The Earth’s history is divided into four main sections. Today’s lesson will cover the basics of all four of these sections. This information will be the foundation of the other lessons in this class, so please make sure you know the material from this lesson very well.
Week 2: Falling Together
Did you know that the Earth originated from the dust cloud that created the rest of the Solar System? Through accretion, or the gravity-assisted clumping together of smaller bits of matter to make larger bits of matter, Earth grew in size similar to how a snowball becomes larger when rolled through a field of snow. Learn about how accretion works and how this affects the elemental makeup of the Earth.
Week 3: Alternative Rock
This week, we will learn about the Late Heavy Bombardment - a time in which many asteroids hit the Earth - and therefore added its chemical makeup to the Earth. We will also learn how the asteroids in the bombardment brought magical energy to the Earth.
Week 4: Lunar Birth
This week will focus on the formation of Earth’s Moon. The Moon has not only played a major role in various Wizarding and Muggle cultures, but it also is important to explaining various aspects of the Earth such as ocean tides. As the Moon is very large when compared to the size of the Earth, many are curious as to how the Moon was formed.
Week 5: Three Atmospheres
The atmosphere of the Earth is crucial to life today. However, the atmosphere of Earth has not always been the same as it was today. Learn about the composition of the Earth’s atmosphere during different points of the Earth’s history, and learn how important gases such as oxygen became part of the Earth’s atmosphere.
Week 6: Make it Rain
It is often said that water is the key to life. We will discuss how water came to the Earth as well as how the amount of water on Earth changed over time. We will also discuss desert planets and how they are affected by the lack of water.
Week 7: Shake and Bake
Plate tectonics has played a major role in not only the appearance of the Earth, but also on the overall evolution of the Earth. We will discuss the effect of plate tectonics on the Earth and how plate tectonics - or the lack thereof - affect the environment of other moons and planets.
Week 8: Magic of Life
Life on Earth started due to a combination of science and magic. Learn about the scientific and magical forces that make life on Earth possible, and examine the possibility of these elements occurring on other planets.
Week 9: In the Zone
Learn about the habitable zone, a theory that explains the places within a star system that are capable of supporting water-dependent life. How does the Earth fall into the zone? What other planets fall into this zone? If there are many planets in this zone, why is life not more common in the universe.
One Earth, Four Worlds
The Earth’s history can be broken into four eons - the Hadean Eon, the Archaean Eon, the Proterozoic Eon, and the Phanerozoic Eon.
Hadean Eon - 4.6 to 4.0 billion years ago
Imagine a hellish world - sizzling temperatures, asteroids that frequently and repeatedly pound the Earth’s surface, and surfaces of red hot molten rock. This is the reality of the Earth during the Hadean Eon, the earliest part of the Earth’s long history. No wonder this eon is named after Hades, the Ancient Greek name for the god of the underworld.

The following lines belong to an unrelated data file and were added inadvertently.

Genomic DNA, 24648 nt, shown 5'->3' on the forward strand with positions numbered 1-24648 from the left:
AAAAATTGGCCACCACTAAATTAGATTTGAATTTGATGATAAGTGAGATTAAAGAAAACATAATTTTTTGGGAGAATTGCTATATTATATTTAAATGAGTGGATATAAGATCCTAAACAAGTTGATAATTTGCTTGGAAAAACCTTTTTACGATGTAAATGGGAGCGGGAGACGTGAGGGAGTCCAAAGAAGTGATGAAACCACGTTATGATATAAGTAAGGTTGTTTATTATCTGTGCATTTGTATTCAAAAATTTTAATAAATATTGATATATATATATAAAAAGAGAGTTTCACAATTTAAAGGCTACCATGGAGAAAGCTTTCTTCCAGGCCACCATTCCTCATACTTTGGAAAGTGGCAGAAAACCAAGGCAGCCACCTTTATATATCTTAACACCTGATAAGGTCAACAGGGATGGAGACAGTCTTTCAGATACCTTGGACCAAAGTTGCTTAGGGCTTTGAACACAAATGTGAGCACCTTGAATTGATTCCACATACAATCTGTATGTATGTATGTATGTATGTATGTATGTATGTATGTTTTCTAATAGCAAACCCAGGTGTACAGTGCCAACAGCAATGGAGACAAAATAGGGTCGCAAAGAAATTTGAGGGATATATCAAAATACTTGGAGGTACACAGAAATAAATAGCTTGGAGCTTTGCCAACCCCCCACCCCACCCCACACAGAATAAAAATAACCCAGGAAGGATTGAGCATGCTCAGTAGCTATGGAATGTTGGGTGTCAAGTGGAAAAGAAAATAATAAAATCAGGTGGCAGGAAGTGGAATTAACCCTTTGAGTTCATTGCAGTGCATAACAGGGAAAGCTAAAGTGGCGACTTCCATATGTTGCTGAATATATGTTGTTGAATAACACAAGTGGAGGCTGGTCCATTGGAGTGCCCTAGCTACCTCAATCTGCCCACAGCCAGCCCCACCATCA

The transition between the Hadean Eon and the Archaean Eon is marked by the change of the nature in the Earth’s crust. As soon as the Earth’s crust begins to become a solid, the Hadean Eon ends and the Archaean Eon begins.
Archaean Eon - 4.0 to 2.5 billion years ago
Although the Earth during the Archaean Eon is more similar to the present state of the Earth than the Earth during the Hadean Eon, the Earth in the Archaean Eon still was very different. Not only was the Earth much hotter than it is today, but life - limited to simple ocean-dwelling single-celled organisms - was still only microscopic in size. Although these organisms released oxygen into the atmosphere, the atmosphere in this eon still has much too little oxygen to support most modern life.
The transition between the Archaean Eon and the Proterozoic Eon is marked by the appearance of complex organisms. Complex organisms can be single-celled or made out of many cells, but only simple unicellular organisms were present during the Archaean Eon.
Proterozoic Eon - 2.5 billion years ago to 541 million years ago
During the Proterozoic Eon, two very important changes happened to the Earth - complex and multicellular life evolved, and the atmosphere was able to accumulate much oxygen. During the early part of the Proterozoic Eon, bacteria that can perform photosynthesis replaced the carbon dioxide in the atmosphere with oxygen. Other types of bacteria - the ones that do not utilize oxygen and are poisoned by oxygen - died off in response to the oxygenated atmosphere. Later on in the Proterozoic Eon, life got more complex and but stayed in the water.
The transition between the Proterozoic Eon and the Phanerozoic Eon is marked by the appearance of very complex animals. When coral and trilobites appear, the Proterozoic Eon transitions into the Phanerozoic Eon.
Phanerozoic Eon - 541 million years ago to present
The Phanerozoic Eon is the current eon. In this eon, one can find life that is capable of living on land. Life in the water also became more complex. Although this eon is very short, it is an exciting one because of the diversity of organisms living in this eon.Thank you for your time. Assignments will be posted within the next few hours. Once they are all posted, I will note the assignments here.